Even still, after a half century, more than 24 books (written, edited or co-edited), and 34 graduate students later, Schoenfeld has questions. “We have a solid base for a lot of content and teaching methods but what about effective targeted interventions? What about the big theoretical picture?"
He plans to spend his retirement supporting research into those questions as co-chair of the EMERG Scholars program, a joint effort with the National Academy of Education and Gates Foundation to support early career education researchers with funding and mentorship. It’s time to re-think (mathematics) education from bottom to top.
“Sure there will be some leisure travel and more cooking. Now that I won’t be in the classroom and be required to attend faculty meetings, I’ll be pursuing all the things I love to pursue with more time to pursue them.”
In celebration of Professor Schoenfeld's impact on mathematics education, gifts to the BSE Fellowship Fund will be used to support doctoral students in the Graduate Group in Science and Mathematics Education (SESAME). Visit give.berkeley.edu/Schoenfeld.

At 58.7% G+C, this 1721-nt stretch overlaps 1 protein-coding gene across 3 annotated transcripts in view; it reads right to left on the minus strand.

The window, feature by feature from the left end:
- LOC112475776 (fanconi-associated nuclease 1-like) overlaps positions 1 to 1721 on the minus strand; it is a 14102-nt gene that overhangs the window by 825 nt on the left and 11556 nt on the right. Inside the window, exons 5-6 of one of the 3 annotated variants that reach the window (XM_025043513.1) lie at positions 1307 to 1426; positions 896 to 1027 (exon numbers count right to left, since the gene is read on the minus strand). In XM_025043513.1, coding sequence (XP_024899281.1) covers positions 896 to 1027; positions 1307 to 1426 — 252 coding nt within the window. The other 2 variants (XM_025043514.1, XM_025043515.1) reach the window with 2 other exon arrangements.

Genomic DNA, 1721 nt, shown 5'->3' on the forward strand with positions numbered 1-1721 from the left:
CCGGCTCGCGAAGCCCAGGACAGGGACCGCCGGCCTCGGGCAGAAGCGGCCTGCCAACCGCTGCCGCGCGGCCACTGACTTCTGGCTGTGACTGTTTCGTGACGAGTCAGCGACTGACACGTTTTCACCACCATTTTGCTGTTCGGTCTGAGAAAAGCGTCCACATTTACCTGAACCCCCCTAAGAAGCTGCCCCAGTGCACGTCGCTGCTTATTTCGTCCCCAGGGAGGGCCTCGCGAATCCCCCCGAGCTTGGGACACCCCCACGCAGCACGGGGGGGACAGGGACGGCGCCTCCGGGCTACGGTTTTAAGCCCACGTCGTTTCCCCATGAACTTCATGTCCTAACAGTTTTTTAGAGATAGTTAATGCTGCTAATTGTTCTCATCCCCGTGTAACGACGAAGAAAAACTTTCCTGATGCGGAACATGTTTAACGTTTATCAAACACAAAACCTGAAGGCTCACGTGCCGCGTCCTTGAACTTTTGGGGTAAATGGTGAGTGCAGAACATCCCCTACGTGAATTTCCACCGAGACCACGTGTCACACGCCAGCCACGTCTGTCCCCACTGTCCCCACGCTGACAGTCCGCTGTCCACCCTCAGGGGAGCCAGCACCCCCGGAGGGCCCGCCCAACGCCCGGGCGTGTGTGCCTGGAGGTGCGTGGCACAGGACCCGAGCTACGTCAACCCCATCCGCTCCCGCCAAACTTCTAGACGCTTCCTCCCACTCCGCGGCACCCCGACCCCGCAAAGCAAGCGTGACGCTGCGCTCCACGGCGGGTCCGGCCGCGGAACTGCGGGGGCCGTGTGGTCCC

The big questions Schoenfeld has pursued over time
Big Question #1: What do we need to understand about thinking and problem solving so kids can be productive mathematical thinkers?
Schoenfeld: I love math, I love rich, powerful math. I want to understand enough so that every single student can experience mathematics in the powerful ways that allow them to become strong thinkers and have productive mathematical identities. That was the goal literally almost 50 years ago when I got started. ... Read more.